WASHINGTON — Democrats are making a big push to pass net neutrality legislation that would restore rules of the road for the internet, after the the Trump-era FCC repealed most of the 2015 Obama-era regulations.
The three-page bill would reinstate provisions to prohibit internet service providers from the blocking or throttling of web content, or from selling “fast lanes” to content companies to get special and speedier access to consumers. But the legislation would also return the FCC to the role of “cop on the beat,” as some Democrats describe it, with authority to crack down on instances when internet providers discriminate in the way that they handle web traffic.
House Speaker Nancy Pelosi and Senate Minority Leader Chuck Schumer appeared at a Wednesday morning event on Capitol Hill to unveil the legislation, called the Save the Internet Act, which was quickly condemned by industry groups representing major internet providers.
But Democrats, with their new House majority, see net neutrality as an issue that enjoys substantial popular support, and a number of lawmakers described it as protecting consumers from the whims of big cable and telecom companies. A hearing on the legislation is scheduled for March 12, and Pelosi said she expects to bring it to the floor “in a matter of weeks.”
Sen. Ed Markey (D-Mass.) told reporters that he thinks that the momentum of House passage will boost its chances in the Senate, where Republicans have the majority. Last May, Democrats were able to get three Republicans — Lisa Murkowski of Alaska, John Kennedy of Louisiana, and Susan Collins of Maine — to vote for a resolution to reverse the FCC’s repeal. But that resolution went nowhere in the House, which was still under House control.
Even if the legislation were to clear Congress, it would still have to be signed by President Trump. The White House has indicated that he supports the FCC’s move to roll back the net neutrality regulations.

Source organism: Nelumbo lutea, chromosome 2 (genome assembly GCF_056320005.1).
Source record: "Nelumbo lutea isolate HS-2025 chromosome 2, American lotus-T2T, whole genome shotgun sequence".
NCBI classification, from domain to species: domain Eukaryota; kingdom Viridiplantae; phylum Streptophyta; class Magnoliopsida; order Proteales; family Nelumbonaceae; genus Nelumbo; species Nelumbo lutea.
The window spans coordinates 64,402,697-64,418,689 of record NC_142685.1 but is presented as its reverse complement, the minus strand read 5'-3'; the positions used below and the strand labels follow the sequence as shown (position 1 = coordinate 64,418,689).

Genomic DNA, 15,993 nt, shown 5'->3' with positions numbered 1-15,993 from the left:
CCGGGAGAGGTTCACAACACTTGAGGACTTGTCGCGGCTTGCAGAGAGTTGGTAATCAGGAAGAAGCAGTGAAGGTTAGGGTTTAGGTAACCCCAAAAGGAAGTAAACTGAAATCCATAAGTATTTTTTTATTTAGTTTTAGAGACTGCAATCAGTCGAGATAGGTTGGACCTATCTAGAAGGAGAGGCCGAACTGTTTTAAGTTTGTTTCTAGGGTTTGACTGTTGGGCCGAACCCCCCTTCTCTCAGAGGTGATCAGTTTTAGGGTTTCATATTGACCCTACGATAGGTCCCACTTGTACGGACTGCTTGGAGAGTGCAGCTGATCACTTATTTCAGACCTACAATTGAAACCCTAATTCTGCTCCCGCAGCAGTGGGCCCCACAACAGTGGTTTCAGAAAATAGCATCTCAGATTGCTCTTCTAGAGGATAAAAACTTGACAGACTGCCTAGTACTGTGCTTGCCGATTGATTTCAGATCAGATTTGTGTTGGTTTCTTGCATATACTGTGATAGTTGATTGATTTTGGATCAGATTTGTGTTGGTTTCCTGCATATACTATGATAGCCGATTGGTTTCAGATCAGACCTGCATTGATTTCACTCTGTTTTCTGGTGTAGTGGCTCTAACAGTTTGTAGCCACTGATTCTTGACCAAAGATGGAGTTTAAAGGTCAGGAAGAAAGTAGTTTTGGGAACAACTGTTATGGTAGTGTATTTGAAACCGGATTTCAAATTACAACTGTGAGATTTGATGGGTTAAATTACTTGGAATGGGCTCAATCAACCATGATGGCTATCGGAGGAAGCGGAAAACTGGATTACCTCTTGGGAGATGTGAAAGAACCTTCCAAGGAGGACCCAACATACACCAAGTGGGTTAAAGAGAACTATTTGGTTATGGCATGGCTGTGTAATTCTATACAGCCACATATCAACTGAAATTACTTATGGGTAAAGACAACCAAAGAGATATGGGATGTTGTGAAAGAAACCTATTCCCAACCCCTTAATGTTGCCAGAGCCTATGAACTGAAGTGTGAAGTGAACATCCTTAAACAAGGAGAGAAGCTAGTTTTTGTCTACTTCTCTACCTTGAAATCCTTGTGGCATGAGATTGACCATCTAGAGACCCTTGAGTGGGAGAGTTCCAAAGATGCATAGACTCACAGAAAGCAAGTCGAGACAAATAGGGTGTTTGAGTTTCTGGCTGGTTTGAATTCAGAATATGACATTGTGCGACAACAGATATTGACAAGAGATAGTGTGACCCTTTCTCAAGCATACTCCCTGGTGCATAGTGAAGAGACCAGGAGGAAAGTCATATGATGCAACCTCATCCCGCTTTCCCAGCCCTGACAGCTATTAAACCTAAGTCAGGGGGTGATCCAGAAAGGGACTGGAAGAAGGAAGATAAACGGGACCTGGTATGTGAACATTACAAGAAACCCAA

Republicans, meanwhile, have proposed a series of their own internet bills, including ones that prohibit blocking, throttling, or paid prioritization. But many net neutrality advocates oppose those bills, as they do not reclassify the internet as a common carrier, a regulatory maneuver seen as essential to establishing the FCC’s legal footing to impose robust regulations.
Gigi Sohn, an FCC official at the time the 2015 rules were passed, said net neutrality protections and the FCC’s authority over broadband service “are supported by overwhelming numbers of Americans across the political spectrum.” Democrats touted their support for strong net neutrality rules in last year’s midterm elections, seeing it as an issue that would resonate with younger voters.
The Internet Association, which represents large internet companies like Google and Facebook, said that it supported the Democrats’ legislation, but said that it was open to bipartisan efforts “that restore strong, enforceable” protections.
The Democrats’ action is only one area where the Trump-era FCC is being challenged in its repeal. Last month, the D.C. Circuit Court of Appeals heard arguments from state government officials, public interest groups, and other associations who argued that the FCC’s rollback ignored millions of comments in favor of the net neutrality protections and failed to follow administrative procedures. Since the repeal, five states have passed their own net neutrality protections, even though the FCC also made it clear that state laws would be preempted by the federal action.
After Democrats unveiled the bill, FCC Chairman Ajit Pai argued that the repeal “has proven wrong the many hysterical predictions of doom from 2017, most notably the fantasy that market-based regulation would bring about ‘the end of the Internet as we know it.’ The Internet in America today is free and vibrant, and the main thing it needs to be saved from is heavy-handed regulation from the 1930s.”
The Internet and Television Association, which represents major cable providers of internet service, said in a statement that the legislation is “a highly controversial, partisan proposal that puts the internet under heavy-handed government control.”
What wasn’t lost on some Democrats was how long the issue has been debated in D.C. policy circles, the FCC, and among lawmakers. Sen. Ron Wyden (D-Ore.) joked that it has lasted since “shortly after the earth cooled.”
It may be awhile longer before the policy fight is settled.
FCC Commissioner Jessica Rosenworcel, a Democrat who opposed the repeal and who attended Wednesday’s event, said in a statement she’ll “keep raising a ruckus to support net neutrality and I’m glad so many others are too.”